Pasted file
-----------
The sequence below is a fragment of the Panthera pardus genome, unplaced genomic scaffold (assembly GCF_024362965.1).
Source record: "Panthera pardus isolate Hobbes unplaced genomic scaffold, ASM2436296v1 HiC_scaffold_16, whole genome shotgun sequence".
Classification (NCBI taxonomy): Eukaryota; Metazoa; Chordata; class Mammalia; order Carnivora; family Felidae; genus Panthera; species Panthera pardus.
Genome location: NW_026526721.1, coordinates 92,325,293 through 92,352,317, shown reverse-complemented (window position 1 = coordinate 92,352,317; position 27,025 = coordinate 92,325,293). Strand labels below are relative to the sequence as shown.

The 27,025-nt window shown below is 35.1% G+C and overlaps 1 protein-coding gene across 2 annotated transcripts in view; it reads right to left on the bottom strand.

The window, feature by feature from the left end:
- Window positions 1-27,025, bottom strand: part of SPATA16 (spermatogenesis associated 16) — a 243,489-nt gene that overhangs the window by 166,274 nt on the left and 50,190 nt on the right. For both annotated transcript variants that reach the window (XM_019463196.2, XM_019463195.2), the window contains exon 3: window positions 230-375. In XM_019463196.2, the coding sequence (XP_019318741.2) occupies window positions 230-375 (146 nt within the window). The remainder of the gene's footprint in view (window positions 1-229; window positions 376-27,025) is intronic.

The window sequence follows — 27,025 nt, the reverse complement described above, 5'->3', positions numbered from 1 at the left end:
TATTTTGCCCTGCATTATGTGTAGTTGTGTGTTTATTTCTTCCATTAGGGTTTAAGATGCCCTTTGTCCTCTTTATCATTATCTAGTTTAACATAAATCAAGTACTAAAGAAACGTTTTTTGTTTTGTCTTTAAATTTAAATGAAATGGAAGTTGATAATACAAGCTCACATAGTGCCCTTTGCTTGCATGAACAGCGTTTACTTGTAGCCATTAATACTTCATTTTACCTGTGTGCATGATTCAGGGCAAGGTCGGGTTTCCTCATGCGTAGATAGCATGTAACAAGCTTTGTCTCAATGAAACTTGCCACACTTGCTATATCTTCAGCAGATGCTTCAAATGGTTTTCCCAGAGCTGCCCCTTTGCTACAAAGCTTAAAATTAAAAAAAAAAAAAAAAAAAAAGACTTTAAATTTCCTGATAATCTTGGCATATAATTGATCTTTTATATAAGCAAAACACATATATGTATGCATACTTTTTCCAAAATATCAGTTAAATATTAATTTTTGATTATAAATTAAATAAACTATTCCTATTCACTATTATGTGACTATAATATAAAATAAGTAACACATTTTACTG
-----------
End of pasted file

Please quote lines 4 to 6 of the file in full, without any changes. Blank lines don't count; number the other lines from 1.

Genome location: NW_026526721.1, coordinates 92,325,293 through 92,352,317, shown reverse-complemented (window position 1 = coordinate 92,352,317; position 27,025 = coordinate 92,325,293). Strand labels below are relative to the sequence as shown.

The 27,025-nt window shown below is 35.1% G+C and overlaps 1 protein-coding gene across 2 annotated transcripts in view; it reads right to left on the bottom strand.

The window, feature by feature from the left end: